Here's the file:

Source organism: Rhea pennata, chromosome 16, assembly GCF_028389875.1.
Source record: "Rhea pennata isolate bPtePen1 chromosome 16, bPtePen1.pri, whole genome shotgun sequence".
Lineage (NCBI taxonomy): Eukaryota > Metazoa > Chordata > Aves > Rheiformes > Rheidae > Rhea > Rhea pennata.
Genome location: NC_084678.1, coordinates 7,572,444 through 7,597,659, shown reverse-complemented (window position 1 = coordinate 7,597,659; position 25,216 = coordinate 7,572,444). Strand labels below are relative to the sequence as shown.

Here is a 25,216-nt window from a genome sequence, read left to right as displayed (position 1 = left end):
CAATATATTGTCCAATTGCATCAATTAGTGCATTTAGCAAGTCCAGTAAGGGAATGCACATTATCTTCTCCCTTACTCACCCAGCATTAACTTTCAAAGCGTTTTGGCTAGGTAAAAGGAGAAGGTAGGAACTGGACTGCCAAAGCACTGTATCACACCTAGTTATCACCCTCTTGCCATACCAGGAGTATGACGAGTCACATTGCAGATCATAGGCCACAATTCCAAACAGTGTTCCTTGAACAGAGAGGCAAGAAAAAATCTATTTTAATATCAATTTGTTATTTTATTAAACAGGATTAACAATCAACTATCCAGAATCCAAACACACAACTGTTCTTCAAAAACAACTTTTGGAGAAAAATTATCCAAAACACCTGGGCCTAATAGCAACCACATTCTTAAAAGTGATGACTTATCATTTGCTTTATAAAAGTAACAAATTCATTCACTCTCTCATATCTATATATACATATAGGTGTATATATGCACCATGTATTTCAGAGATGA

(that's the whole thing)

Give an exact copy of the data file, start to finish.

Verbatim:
Source organism: Rhea pennata, chromosome 16, assembly GCF_028389875.1.
Source record: "Rhea pennata isolate bPtePen1 chromosome 16, bPtePen1.pri, whole genome shotgun sequence".
Lineage (NCBI taxonomy): Eukaryota > Metazoa > Chordata > Aves > Rheiformes > Rheidae > Rhea > Rhea pennata.
Genome location: NC_084678.1, coordinates 7,572,444 through 7,597,659, shown reverse-complemented (window position 1 = coordinate 7,597,659; position 25,216 = coordinate 7,572,444). Strand labels below are relative to the sequence as shown.

Here is a 25,216-nt window from a genome sequence, read left to right as displayed (position 1 = left end):
CAATATATTGTCCAATTGCATCAATTAGTGCATTTAGCAAGTCCAGTAAGGGAATGCACATTATCTTCTCCCTTACTCACCCAGCATTAACTTTCAAAGCGTTTTGGCTAGGTAAAAGGAGAAGGTAGGAACTGGACTGCCAAAGCACTGTATCACACCTAGTTATCACCCTCTTGCCATACCAGGAGTATGACGAGTCACATTGCAGATCATAGGCCACAATTCCAAACAGTGTTCCTTGAACAGAGAGGCAAGAAAAAATCTATTTTAATATCAATTTGTTATTTTATTAAACAGGATTAACAATCAACTATCCAGAATCCAAACACACAACTGTTCTTCAAAAACAACTTTTGGAGAAAAATTATCCAAAACACCTGGGCCTAATAGCAACCACATTCTTAAAAGTGATGACTTATCATTTGCTTTATAAAAGTAACAAATTCATTCACTCTCTCATATCTATATATACATATAGGTGTATATATGCACCATGTATTTCAGAGATGA